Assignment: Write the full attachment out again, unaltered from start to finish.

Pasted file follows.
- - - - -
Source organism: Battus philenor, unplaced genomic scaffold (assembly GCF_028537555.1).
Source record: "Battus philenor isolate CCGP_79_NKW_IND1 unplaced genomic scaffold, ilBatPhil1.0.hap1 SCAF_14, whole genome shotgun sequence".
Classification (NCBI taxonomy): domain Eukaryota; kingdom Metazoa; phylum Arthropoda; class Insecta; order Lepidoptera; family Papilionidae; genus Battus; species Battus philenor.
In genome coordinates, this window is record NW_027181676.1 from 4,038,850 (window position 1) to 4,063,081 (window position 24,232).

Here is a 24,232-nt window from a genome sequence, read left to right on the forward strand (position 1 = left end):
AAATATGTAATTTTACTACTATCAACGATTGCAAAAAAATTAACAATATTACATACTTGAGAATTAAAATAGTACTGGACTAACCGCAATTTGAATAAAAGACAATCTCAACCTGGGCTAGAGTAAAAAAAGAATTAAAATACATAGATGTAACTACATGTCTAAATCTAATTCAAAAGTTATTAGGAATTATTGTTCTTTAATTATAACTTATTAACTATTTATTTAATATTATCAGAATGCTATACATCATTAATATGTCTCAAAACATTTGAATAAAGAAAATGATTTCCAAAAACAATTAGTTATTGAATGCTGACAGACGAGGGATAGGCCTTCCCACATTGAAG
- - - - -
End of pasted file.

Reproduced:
Source organism: Battus philenor, unplaced genomic scaffold (assembly GCF_028537555.1).
Source record: "Battus philenor isolate CCGP_79_NKW_IND1 unplaced genomic scaffold, ilBatPhil1.0.hap1 SCAF_14, whole genome shotgun sequence".
Classification (NCBI taxonomy): domain Eukaryota; kingdom Metazoa; phylum Arthropoda; class Insecta; order Lepidoptera; family Papilionidae; genus Battus; species Battus philenor.
In genome coordinates, this window is record NW_027181676.1 from 4,038,850 (window position 1) to 4,063,081 (window position 24,232).

Here is a 24,232-nt window from a genome sequence, read left to right on the forward strand (position 1 = left end):
AAATATGTAATTTTACTACTATCAACGATTGCAAAAAAATTAACAATATTACATACTTGAGAATTAAAATAGTACTGGACTAACCGCAATTTGAATAAAAGACAATCTCAACCTGGGCTAGAGTAAAAAAAGAATTAAAATACATAGATGTAACTACATGTCTAAATCTAATTCAAAAGTTATTAGGAATTATTGTTCTTTAATTATAACTTATTAACTATTTATTTAATATTATCAGAATGCTATACATCATTAATATGTCTCAAAACATTTGAATAAAGAAAATGATTTCCAAAAACAATTAGTTATTGAATGCTGACAGACGAGGGATAGGCCTTCCCACATTGAAG